As the era of COVID-19 dawned earlier this year, everything in the real estate business seemed to change almost overnight, including the business of being home sellers.
To identify how the pandemic is affecting residential real estate, the National Association of Realtors added a section to their “2020 Profile of Home Buyers and Sellers” that looks at how the data is shifting. NAR pulled out data on primary home sellers who closed from July, 2019, through March, 2020, compared with those who closed from April through June, 2020.
That means the pandemic dataset is based on just 3 months – likely not long enough to call something a major trend but long enough to get an idea of where things are likely to go.
Here are some trend takeaways based on up and down swings in percentages.
More sellers want more space.
People who sold primarily because they wanted bigger houses climbed 5 points to 18%, tying with the former top category of people who sold to move closer to family/friends. The quest for more space tracks with NAR’s survey of home buyers, more of whom wanted homes suitable for multiple generations to spend time with or take care of older parents or relatives.
Not evident in the buyers report is a desire for home offices as more people are able to work remotely, but that’s likely a factor for both buyers and sellers. In fact, work-related reasons for selling – job relocation and shortening commutes – declined by a combined 5 points.
On the flip side of space, people selling because their home was too large moved up a point to tie with family changes like birth of a child or marriage/divorce, which moved down by 3 points. Both are in the second spot at 11%.
Life changes were also reflected in health and financial reasons. There was a 3-point climb in people selling because their health had made the home too difficult to keep up or it had become too expensive. It’s worth noting that 3 months into the pandemic would cover the beginning of the economic impact, and this reason is likely to grow.
Sellers are feeling a growing sense of urgency.
By the end of June, concern over money hadn’t resulted in a wave of people needing to sell quickly. However, sellers who said they felt some urgency, but not the need to sell right away, climbed by 7 points. Those who felt they could wait for the right offer answered that with a 7-point drop.
The suburbs are hot. Small towns are not.
Suburban sellers were up 8 points, to 56%. Sales in urban areas/city centers increased slightly, but sales in small towns dropped 4 points. Rural areas showed an even greater decline of 6 points.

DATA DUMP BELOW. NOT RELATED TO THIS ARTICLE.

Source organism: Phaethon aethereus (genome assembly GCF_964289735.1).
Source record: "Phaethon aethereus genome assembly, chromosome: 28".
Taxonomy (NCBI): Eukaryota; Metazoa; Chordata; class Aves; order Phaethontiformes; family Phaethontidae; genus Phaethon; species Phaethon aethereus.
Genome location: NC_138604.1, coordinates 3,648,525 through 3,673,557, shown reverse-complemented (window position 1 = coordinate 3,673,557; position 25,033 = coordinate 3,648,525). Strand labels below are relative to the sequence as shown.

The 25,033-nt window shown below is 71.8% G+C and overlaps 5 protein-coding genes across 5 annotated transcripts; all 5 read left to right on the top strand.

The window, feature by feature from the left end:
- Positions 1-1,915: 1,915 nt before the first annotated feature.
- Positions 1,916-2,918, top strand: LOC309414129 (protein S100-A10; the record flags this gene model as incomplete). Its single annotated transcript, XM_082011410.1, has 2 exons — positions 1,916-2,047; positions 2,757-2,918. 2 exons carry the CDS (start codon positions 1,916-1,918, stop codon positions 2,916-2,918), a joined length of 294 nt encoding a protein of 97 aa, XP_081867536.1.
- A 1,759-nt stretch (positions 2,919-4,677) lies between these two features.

Numbers on buyers track that breakdown, with 57 percent of buyers reporting purchasing in suburbs/subdivisions, a 7-point climb. Urban areas/central cities were up by 2. Small towns were down 7, with a 2-point drop off for rural areas.
We’ve been reading for months now that pandemic-era buyers, especially those who can work remotely, are fleeing cities for suburbs and small, rural towns in the quest for more space, lower costs, and fewer people. NAR’s numbers may bear that out for suburbs, but not so much for small towns and rural areas – yet.
MLS listings and virtual tours got a boost. Open houses took a dive.
When it comes to how agents market properties, the big story is the rise of technology. While open houses fell by 12 points as concerns about exposure to the virus grew, virtual tours and video climbed by a combined 16 points. They still took a spot toward the bottom of marketing tools, however. Buyers are touring fewer houses, and virtual tours and videos will only gain in importance as marketing tools – suggesting agents and brokerages may have some catching up to do. (NAR has some ideas for that, too.)
MLS still reigns supreme, however. It even gained a little power as the percentage of sellers who listed their home on MLS grew by 6 points.
More incentives are on the table.
The percentage of sellers who offered no incentives to buyers declined 8 points, from 69% to 62%, suggesting more pandemic-era sellers are doing more to attract buyers. The percentage of sellers who sweetened the deal went from 31% to 38%, a 7-point hike. Home warranty policies and credit toward remodeling or repairs showed the most gains, at 5 points each. Sellers who offered no incentives were down 7 points.
Sellers tended to make more money as prices and equity increased.
The median number of years sellers had been in their home – 11 – stayed the same, but sellers who had lived there 21 years or more were up 6 points. Sale prices vs. purchase prices typically climbed 2 points: from $64,000, or 35%, to $80,000, or 37%. Homes in general got more expensive, with the median price moving from $270,700 to $300,000, but it was the $500,000+ homes that saw the most growth, with a 10 point rise. Not changing much: Sellers are still getting 99% to 98% of asking price.
It’s looking like residential real estate is trending toward growth rather than taking a hit from the pandemic, at least in most markets. For real estate pros, monitoring pandemic-era trends will be key to refining marketing strategies, identifying underserved niches and, especially, finding likely sellers.